Pharmaceutical companies have been arguing that the number of drugs on the DPCO should be reduced as adequate competition will ensure reasonable prices. But a close look at the prices of drugs shows that this is not true. Often, the top-selling brand of a particular category is also the higher priced one; in other words, the brand leader is often the price leader too. Says Anurag Bhargav, a founding member of the Jan Swasthya Abhiyan and a physician: "If true competition and free market characteristics were present, the brand leaders that would sell the most would be the lowest priced. In reality, the brand leader is often the highest priced. For example, cefuroxime, a broad-spectrum antibiotic, produced under the brand name ceftum, is priced the highest although the brand has a share of 38 per cent, the highest in the market."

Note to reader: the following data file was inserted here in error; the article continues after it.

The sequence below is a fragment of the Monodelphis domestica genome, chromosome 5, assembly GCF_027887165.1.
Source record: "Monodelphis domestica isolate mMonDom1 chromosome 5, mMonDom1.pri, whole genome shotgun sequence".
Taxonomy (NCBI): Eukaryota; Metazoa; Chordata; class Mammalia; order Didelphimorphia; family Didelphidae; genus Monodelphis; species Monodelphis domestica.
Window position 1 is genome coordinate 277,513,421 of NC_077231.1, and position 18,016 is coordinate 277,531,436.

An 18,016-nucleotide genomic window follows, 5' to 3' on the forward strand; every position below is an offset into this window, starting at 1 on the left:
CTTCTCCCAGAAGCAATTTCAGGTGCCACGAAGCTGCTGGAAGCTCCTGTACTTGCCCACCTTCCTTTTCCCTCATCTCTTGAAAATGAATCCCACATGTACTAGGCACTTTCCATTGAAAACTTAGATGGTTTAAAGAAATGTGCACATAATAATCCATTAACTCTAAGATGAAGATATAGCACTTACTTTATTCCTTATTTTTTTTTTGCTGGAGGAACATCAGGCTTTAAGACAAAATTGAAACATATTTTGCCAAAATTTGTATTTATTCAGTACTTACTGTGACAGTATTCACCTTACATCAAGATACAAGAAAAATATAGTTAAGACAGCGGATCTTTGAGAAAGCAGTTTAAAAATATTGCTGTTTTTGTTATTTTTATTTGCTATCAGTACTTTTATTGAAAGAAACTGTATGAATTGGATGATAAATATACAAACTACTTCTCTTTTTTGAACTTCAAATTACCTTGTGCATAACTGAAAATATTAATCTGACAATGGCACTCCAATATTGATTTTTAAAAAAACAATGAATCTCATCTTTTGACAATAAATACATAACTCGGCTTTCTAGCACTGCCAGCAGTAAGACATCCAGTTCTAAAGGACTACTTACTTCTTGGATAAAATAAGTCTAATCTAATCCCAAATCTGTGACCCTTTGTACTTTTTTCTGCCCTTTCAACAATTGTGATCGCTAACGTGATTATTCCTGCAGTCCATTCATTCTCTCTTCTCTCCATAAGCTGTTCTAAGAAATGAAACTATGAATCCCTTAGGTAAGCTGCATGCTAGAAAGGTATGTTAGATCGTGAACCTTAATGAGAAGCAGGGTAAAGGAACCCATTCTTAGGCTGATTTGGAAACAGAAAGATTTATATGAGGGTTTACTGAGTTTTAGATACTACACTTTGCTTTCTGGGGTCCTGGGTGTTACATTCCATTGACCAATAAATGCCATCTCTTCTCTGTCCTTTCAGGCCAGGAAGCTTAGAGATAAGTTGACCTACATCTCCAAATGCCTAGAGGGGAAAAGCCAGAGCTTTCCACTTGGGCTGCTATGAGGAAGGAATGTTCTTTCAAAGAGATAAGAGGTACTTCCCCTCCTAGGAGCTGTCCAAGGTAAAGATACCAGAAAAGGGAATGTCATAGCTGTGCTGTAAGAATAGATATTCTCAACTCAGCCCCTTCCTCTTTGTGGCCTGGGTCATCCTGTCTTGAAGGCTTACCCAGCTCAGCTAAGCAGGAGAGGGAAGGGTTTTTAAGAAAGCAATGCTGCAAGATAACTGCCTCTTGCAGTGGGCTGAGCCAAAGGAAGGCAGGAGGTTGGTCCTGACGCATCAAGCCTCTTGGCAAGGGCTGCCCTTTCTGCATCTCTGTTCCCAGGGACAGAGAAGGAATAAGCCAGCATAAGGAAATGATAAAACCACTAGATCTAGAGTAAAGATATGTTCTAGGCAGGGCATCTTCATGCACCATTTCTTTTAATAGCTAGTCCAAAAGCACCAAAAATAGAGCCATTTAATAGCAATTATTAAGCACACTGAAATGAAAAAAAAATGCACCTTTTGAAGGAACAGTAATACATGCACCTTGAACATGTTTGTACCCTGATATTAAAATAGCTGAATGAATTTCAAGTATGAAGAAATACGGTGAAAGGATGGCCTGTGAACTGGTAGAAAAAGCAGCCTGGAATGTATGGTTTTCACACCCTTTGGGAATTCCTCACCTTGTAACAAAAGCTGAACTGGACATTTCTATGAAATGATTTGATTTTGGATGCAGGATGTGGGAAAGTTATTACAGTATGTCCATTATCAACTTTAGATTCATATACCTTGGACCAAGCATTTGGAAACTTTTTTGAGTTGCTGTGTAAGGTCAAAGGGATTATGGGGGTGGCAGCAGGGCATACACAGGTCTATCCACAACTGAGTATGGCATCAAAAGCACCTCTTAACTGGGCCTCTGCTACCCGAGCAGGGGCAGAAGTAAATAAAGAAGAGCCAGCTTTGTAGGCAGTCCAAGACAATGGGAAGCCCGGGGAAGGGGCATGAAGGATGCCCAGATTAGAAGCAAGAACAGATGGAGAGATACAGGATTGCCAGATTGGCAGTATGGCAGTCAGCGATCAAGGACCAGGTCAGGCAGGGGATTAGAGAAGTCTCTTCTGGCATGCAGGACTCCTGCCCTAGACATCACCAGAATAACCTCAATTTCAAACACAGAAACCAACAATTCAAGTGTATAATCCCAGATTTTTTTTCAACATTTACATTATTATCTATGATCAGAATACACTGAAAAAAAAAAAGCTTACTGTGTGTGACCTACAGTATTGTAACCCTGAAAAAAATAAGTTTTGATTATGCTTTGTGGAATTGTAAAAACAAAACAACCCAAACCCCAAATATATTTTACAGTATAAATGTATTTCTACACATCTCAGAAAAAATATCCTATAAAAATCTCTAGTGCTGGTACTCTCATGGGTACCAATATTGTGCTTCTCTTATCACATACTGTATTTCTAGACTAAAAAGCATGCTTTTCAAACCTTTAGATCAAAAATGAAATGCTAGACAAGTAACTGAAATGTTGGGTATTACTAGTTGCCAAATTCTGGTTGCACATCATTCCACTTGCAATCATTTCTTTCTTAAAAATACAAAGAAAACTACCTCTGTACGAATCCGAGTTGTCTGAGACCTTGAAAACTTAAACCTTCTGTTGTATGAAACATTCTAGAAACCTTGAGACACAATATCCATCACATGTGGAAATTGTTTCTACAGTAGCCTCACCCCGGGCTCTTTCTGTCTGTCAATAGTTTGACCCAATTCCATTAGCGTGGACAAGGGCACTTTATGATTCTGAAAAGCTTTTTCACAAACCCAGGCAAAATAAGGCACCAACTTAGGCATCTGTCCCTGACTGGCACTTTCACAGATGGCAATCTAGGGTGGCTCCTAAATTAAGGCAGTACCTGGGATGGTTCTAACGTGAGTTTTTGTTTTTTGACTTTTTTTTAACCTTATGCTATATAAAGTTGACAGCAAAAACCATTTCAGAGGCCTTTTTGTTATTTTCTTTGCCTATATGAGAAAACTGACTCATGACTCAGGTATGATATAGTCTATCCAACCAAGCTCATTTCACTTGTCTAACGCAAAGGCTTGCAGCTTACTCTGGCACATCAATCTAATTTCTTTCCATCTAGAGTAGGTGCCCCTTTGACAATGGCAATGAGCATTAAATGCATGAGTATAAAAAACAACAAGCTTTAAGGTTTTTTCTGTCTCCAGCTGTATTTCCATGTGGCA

Although Finance Minister P. Chidambaram has indicated that the government will reduce the rigours of price control where it has become counter-effective, reducing the number of essential drugs on the DPCO will not only be in contravention of the Supreme Court's orders but also be contrary to the United Progressive Alliance government's Common Minimum Programme, which has promised to "take all steps to ensure the availability of life-saving drugs at reasonable prices". The government also has to worry about the coming into force of trade-related aspects of intellectual property rights or TRIPS in January 2005, which will mean that the generic equivalents of all drugs patented from that date onwards can no longer be produced in the country.